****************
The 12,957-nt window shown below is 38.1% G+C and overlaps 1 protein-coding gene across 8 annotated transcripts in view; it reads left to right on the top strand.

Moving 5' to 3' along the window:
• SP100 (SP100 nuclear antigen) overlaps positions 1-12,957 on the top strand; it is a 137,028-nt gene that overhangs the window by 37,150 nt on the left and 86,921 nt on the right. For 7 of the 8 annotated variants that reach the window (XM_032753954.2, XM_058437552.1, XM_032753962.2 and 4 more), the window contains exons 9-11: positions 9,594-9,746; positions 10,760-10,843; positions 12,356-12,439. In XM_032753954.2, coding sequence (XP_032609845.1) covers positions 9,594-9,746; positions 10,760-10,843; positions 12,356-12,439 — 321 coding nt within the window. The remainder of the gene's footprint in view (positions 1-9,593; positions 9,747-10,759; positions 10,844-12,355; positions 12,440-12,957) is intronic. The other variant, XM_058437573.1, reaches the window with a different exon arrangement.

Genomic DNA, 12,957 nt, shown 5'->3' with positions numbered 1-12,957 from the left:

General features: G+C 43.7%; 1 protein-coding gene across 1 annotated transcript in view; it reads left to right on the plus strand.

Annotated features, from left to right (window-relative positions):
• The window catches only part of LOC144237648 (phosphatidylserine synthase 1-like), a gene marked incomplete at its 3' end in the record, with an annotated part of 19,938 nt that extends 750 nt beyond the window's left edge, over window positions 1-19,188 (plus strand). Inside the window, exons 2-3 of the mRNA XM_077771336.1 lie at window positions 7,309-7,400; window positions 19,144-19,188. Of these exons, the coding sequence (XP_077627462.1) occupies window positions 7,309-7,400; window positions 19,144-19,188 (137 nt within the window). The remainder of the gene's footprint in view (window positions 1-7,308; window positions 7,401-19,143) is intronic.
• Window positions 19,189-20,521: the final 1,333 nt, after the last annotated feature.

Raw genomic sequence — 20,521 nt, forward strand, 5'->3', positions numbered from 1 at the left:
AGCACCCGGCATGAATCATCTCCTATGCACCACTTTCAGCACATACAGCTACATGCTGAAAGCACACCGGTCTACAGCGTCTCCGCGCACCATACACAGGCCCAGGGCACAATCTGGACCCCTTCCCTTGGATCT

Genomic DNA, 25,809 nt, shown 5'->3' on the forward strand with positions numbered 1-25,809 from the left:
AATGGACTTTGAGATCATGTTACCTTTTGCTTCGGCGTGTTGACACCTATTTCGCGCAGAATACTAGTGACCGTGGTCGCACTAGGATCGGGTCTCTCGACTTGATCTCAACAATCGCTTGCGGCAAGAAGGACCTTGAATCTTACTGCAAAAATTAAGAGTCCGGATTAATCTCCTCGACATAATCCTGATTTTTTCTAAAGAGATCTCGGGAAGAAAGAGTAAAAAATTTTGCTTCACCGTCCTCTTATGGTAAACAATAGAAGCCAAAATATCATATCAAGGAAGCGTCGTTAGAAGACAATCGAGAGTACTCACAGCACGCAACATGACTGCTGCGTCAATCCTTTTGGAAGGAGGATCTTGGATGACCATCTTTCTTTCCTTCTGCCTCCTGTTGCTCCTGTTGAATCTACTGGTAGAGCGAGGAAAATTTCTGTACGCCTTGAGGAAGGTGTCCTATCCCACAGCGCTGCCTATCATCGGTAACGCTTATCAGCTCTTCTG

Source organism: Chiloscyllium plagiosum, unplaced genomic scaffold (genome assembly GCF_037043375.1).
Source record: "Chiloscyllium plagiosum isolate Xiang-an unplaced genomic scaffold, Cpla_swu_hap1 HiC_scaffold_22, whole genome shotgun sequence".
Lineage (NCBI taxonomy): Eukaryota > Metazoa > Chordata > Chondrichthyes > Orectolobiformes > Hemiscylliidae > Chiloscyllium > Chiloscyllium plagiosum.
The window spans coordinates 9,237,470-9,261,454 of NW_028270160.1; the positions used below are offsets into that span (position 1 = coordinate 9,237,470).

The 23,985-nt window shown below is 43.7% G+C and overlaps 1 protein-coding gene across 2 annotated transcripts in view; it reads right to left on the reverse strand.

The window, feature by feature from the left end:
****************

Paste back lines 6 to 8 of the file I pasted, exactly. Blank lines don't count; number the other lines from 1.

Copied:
Annotated features, from left to right (window-relative positions):
• The window catches only part of LOC144237648 (phosphatidylserine synthase 1-like), a gene marked incomplete at its 3' end in the record, with an annotated part of 19,938 nt that extends 750 nt beyond the window's left edge, over window positions 1-19,188 (plus strand). Inside the window, exons 2-3 of the mRNA XM_077771336.1 lie at window positions 7,309-7,400; window positions 19,144-19,188. Of these exons, the coding sequence (XP_077627462.1) occupies window positions 7,309-7,400; window positions 19,144-19,188 (137 nt within the window). The remainder of the gene's footprint in view (window positions 1-7,308; window positions 7,401-19,143) is intronic.
• Window positions 19,189-20,521: the final 1,333 nt, after the last annotated feature.